Sunday, July 10, 2011

Fibular Hemimelia --Oh say can you see?

I have told a few people with interesting life experiences or circumstances that they need a blog.  Mostly, they comment that they just can't be quite as positive as me.  Well, let me tell you ... The last few days I have had a party.  No, your invitation wasn't lost in the mail ... you just weren't invited.  Now, if you had shown up with a bag of Double Stuff Oreos, you might have been let in, but inviting you would have defeated the purpose.  Yep, it was THAT kind of party.  Doubt was among the invited guests, along with self-pity, why me showed up early, and even low self esteem made an appearance.  We partied hard for a few hours and I was left with a big mess to clean up!

Seriously, life is hard.  Sometimes I lose perspective.  Sometimes, despite the progress that Ethan is making and the provision that God is supplying, I am overwhelmed.  It's not easy watching your child struggle, but sometimes it's not that he can't get through the physical therapy or the day to day adapting to life in a fixator --it's that I don't want him to HAVE to get through something or HAVE to learn to adapt.  I hurt for him --and I want to go home to some sense of normalcy.  Sometimes.  And that's honest.

What's honest, too, though is that I don't stay in Sometimes for very long.  I'd probably have a lot more parties, but my Father, He won't allow it.  In fact, He shows up, and I just can't stand to disappoint Him. He brings something with Him, too --a new perspective.

Now, of all ways for God to speak to me --this week it was through the "Star-Spangled Banner."  I know it's strange, but bear with me --and get out your tissues.  We visited Ft. McHenry.  Now I'm a history buff, but I had forgotten the details of the story.  Picture this:  a young lawyer, Francis Scott Key, boards the HMS Tonnant with Colonel John Skinner in order to negotiate the release of an American prisoner, Dr. William Beanes.  Once on board, Key and Skinner learn too much about the British position and their intent to attack Baltimore --and they are not allowed to leave.  In fact, Key is forced to watch the British bombardment of Ft. McHenry.

Francis Scott Key was encamped about with enemy soldiers watching what he thought would be a defeat for the Americans --given the strength of the British Navy.  On the morning of Sept. 14, 1814 --by the dawn's early light --however, what Key saw would inspire our nation even today.  The battered American flag flew proudly over Ft. McHenry signifying an American victory --and Key jotted down the poem we all know that begins, "Oh say can you see ..."on the back of a letter he carried in his pocket.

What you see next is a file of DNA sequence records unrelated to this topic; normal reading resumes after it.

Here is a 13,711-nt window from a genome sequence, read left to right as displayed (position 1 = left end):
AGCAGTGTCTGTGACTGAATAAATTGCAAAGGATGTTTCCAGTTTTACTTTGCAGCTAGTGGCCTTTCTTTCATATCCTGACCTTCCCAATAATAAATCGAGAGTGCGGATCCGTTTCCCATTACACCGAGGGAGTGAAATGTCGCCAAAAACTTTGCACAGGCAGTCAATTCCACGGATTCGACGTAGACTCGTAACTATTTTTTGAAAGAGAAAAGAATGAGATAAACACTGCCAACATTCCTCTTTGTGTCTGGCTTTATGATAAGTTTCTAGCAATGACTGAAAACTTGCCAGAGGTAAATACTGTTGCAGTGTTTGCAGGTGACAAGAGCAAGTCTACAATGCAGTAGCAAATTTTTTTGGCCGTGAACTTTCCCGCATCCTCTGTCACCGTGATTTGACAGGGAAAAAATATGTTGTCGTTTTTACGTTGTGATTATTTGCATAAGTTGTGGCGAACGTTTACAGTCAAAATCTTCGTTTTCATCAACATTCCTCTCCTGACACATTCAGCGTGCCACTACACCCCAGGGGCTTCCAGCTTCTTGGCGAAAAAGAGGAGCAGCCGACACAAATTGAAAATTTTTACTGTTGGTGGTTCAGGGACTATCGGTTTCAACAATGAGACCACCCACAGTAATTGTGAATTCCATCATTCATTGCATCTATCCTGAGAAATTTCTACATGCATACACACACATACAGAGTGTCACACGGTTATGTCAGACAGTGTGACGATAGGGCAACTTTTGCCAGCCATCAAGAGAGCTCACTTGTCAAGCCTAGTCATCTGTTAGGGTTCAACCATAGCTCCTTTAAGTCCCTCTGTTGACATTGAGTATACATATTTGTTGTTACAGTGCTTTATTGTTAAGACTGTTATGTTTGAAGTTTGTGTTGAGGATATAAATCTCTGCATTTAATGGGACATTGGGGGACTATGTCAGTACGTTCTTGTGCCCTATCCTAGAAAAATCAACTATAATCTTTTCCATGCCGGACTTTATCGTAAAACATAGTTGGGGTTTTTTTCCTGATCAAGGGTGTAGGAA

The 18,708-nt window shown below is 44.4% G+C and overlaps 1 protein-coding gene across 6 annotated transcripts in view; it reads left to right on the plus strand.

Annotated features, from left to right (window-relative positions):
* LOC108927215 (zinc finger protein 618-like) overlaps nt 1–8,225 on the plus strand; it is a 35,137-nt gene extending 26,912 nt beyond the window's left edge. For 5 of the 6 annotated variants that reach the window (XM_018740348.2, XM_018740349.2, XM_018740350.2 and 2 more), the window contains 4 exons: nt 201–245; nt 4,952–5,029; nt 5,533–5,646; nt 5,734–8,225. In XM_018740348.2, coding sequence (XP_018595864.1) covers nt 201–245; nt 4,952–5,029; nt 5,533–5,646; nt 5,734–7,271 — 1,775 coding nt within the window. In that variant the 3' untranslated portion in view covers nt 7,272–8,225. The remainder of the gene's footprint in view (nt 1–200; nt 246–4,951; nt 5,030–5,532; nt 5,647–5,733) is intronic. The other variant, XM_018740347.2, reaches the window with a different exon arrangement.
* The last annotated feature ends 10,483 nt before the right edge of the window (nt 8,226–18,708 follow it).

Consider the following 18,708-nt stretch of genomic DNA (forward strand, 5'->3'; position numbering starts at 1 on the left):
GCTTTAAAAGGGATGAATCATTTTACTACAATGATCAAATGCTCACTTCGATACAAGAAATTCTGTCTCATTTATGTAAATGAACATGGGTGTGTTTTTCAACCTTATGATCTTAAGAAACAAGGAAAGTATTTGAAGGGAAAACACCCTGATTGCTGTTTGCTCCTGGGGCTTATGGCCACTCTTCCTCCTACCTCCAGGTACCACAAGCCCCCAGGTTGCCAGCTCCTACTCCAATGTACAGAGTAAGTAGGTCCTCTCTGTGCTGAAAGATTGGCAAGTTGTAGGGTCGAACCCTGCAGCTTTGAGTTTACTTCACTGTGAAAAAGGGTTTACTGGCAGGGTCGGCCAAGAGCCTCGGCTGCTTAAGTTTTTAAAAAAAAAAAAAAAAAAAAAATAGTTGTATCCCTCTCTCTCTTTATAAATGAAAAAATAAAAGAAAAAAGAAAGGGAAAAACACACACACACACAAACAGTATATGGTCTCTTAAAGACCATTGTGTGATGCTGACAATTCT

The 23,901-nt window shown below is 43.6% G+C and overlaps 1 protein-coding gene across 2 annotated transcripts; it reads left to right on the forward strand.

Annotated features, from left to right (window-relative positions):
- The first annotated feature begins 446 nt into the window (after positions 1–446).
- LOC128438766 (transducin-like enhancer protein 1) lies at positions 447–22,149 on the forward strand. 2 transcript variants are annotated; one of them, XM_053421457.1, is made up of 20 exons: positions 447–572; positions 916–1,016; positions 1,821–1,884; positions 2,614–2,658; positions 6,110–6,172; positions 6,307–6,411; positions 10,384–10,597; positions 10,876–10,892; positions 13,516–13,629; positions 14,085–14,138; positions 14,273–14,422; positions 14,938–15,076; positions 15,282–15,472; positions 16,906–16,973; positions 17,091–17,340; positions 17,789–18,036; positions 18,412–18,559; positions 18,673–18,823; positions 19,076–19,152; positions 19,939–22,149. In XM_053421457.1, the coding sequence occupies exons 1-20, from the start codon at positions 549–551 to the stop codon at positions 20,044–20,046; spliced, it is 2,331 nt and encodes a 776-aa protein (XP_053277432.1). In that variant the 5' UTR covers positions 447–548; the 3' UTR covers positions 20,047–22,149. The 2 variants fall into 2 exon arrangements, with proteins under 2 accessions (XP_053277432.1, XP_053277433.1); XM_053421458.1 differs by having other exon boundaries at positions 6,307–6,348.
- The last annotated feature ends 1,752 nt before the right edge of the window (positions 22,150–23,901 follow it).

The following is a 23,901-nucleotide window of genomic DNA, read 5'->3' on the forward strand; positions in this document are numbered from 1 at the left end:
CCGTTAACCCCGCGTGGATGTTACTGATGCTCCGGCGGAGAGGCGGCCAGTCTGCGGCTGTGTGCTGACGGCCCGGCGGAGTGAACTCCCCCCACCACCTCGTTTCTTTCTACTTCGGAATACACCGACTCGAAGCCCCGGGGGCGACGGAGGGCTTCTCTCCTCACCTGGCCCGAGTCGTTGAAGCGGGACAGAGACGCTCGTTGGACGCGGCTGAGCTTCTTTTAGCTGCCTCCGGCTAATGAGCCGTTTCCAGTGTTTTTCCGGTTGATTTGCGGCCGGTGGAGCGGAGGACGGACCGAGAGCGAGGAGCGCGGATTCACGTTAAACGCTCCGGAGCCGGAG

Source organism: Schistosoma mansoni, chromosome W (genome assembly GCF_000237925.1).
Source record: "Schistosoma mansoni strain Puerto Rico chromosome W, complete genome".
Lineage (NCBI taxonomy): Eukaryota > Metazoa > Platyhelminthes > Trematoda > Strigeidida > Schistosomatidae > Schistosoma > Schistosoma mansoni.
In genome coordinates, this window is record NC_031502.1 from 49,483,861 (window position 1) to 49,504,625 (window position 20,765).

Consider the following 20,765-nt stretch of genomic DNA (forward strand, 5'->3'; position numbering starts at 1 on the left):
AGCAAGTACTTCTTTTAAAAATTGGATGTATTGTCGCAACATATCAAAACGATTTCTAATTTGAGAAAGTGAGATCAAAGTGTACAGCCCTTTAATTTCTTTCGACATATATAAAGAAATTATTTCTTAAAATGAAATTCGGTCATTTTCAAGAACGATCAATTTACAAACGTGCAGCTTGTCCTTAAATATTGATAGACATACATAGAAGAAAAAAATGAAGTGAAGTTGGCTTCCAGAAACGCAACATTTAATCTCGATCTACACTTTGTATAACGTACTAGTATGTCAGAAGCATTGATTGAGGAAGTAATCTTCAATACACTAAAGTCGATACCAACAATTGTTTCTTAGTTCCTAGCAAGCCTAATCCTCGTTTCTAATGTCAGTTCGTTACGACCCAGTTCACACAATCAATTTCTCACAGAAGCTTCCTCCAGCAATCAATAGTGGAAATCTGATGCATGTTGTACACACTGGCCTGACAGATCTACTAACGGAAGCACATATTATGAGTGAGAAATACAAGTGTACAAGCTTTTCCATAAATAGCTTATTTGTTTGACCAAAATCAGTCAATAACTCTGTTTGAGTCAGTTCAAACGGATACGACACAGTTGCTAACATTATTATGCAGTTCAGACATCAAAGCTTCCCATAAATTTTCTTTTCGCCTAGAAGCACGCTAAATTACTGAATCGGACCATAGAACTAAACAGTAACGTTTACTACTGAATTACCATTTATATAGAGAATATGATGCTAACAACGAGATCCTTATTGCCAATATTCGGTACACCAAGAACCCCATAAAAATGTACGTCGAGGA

Okay, what do Francis Scott Key and I have in common? Well for one, we have both been encamped about by our enemies.  Remember the party --my guests?  Someone invited them alright --

Ephesians 6:12 --For we wrestle not against flesh and blood, but against principalities, against powers, against the rulers of the darkness of this world, against spiritual wickedness in high places.

Someone has a plan for me --and this plan includes depression, a loss of testimony, and ultimate defeat here on earth.  Satan's plan is subtle --and sometimes looks inviting.  Parties like mine are quite popular ---just look around.  Actually just look inward, stay focused on yourself and your present circumstances --and Satan is gaining ground.

How do we achieve victory instead of defeat?  We do what Francis Scott Key did in those early hours of Sept. 14, 1814 --we look up. We get up each morning and we look to our victor --to the one who died to set us free.

Lamentations 3:22-23
 It is of the LORD's mercies that we are not consumed, because his compassions fail not. They are new every morning: great is thy faithfulness.

Self-pity, fear, doubt --all forms of bondage?  How do I know?  Oh, I was a slave --didn't I tell you?  I was a slave to sin, but I'm a slave no longer --oh no, He hath made me free! (John 8:36)  My Victor tells me, too, not to return to slavery -

Galatians 5:1 -Stand fast therefore in the liberty wherewith Christ hath made us free, and be not entangled again with the yoke of bondage.

Stand fast --did you catch that?  Oh, that's what I'm going to do --with His help.  I'm going to stand firm, hold my ground, be that tree again --the one that's firmly planted.  I'm going to get up each morning and look for Him --the one who secured my freedom.

The battered flag that Francis Scott Key saw flying above Ft.  McHenry is housed in the American History Museum --and for only a few minutes each day, patrons can look at its faded stars and stripes.  What makes Key's story resonate with me -- what does that battered flag symbolize for me?  Hope.  One simple word.  Hope.  Why do I have hope, despite my circumstance, despite my weaknesses?  Because my hope isn't in myself --it's in my God --and He doesn't disappoint.  I'm in a different state, in a different home, in a difficult situation, but my God, He's the same.  He was God the day before Ethan's surgery and He's still God today.  He still promises this is for my good.  He still promises to be near.  He still promises to finish this work He started in me.

One last note:  When my friend Kelly visited, Ethan asked, "Kelly, have you ever had a pity party?"  She admitted that she had ... that we all have.  Ethan responded, "When I found out I had to get this thing on my leg, I felt bad for myself.  But then I saw all the other kids with their fixators ... and I was okay." Sometimes, we just need to look around ... change our perspective ... and we'll realize that we're not alone ... that we all have "fixators" -- that there's nothing new under the sun (Ecclesiastes 1:9).  What we, as Christians, must learn to do --is to "endure hardness as a good soldier of Jesus Christ" (2 Tim 2:3).